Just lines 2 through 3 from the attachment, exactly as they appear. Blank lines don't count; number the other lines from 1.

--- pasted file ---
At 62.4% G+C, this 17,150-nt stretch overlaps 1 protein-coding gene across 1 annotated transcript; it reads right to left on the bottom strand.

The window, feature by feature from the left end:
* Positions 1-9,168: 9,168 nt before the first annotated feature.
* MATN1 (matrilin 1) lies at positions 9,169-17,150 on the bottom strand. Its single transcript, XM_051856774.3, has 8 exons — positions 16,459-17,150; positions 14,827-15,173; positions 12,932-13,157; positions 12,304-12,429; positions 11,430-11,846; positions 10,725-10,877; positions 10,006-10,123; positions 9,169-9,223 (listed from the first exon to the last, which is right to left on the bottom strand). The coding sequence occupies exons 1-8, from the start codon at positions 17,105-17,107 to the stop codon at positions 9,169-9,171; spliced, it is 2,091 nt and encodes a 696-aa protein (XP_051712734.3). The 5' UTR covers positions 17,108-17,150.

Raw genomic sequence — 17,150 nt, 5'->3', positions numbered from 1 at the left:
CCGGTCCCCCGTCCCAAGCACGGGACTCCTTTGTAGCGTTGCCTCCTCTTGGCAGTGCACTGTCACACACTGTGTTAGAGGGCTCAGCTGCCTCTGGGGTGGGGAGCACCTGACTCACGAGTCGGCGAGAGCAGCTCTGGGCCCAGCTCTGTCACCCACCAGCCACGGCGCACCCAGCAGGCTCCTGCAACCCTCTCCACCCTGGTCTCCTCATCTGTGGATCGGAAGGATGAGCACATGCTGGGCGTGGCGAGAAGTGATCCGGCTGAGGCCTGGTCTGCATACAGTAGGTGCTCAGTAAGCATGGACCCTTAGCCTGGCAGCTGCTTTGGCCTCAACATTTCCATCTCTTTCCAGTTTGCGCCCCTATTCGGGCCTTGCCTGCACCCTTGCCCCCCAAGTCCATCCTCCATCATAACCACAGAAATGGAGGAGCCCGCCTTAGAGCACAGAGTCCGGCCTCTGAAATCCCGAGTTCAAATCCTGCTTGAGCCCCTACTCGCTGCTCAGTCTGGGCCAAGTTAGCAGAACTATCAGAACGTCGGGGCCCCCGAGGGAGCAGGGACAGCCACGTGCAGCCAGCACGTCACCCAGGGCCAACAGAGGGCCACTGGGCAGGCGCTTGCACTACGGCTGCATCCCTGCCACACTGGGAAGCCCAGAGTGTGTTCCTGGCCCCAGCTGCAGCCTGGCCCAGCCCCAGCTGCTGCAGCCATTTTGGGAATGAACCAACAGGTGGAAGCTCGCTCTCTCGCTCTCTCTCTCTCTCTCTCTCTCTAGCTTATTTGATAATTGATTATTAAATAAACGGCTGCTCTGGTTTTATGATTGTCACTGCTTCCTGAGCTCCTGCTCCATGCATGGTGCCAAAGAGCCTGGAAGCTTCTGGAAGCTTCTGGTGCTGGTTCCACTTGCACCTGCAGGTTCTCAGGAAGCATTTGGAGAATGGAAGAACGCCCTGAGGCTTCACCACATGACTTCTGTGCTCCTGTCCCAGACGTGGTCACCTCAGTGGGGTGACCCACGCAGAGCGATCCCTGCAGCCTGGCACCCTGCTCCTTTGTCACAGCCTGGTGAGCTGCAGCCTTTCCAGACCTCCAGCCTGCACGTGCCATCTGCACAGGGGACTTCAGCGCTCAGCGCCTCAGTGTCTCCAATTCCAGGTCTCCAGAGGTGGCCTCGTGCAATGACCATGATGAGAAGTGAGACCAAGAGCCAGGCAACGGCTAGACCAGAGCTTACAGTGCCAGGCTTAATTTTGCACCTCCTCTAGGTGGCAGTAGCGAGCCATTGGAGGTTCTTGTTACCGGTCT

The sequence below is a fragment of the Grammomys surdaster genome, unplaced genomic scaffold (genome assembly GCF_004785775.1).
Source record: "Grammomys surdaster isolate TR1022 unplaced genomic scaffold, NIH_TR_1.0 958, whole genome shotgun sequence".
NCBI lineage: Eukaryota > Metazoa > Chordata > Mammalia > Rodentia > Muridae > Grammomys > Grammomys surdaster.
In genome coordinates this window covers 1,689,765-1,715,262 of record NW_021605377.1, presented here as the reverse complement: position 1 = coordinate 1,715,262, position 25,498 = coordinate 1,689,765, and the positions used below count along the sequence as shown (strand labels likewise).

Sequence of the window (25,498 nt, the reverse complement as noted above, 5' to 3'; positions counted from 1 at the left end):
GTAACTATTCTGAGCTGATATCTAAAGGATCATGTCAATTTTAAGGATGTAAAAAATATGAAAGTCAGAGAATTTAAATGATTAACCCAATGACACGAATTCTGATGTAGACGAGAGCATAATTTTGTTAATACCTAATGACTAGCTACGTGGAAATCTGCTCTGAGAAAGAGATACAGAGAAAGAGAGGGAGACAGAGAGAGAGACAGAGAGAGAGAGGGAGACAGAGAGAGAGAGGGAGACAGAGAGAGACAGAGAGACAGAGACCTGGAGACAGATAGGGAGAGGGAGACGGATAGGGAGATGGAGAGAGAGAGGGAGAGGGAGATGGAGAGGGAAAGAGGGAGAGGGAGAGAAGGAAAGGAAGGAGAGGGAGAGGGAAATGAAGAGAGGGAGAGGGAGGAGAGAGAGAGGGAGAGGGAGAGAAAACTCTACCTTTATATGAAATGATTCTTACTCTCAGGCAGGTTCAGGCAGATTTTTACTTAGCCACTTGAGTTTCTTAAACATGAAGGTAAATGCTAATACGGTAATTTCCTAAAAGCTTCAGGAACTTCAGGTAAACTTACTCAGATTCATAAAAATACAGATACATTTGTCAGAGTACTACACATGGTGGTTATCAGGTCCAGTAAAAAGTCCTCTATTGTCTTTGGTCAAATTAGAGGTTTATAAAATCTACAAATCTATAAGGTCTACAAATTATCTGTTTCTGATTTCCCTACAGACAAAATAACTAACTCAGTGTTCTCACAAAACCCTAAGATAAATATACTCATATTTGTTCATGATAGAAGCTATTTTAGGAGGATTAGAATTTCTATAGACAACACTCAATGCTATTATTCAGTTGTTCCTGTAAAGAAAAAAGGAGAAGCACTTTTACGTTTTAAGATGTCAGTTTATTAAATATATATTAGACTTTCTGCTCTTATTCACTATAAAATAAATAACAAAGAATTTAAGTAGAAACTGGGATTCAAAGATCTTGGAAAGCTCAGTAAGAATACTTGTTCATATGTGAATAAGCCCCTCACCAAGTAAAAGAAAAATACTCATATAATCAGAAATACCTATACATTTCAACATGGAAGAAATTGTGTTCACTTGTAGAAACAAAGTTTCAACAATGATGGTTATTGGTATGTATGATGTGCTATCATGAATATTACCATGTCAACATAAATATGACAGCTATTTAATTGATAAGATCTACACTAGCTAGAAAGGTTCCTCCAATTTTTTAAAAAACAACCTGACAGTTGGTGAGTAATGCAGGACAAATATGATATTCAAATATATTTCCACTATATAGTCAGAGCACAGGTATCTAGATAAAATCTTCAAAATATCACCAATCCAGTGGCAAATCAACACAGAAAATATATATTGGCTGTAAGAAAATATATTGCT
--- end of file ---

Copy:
The window, feature by feature from the left end:
* Positions 1-9,168: 9,168 nt before the first annotated feature.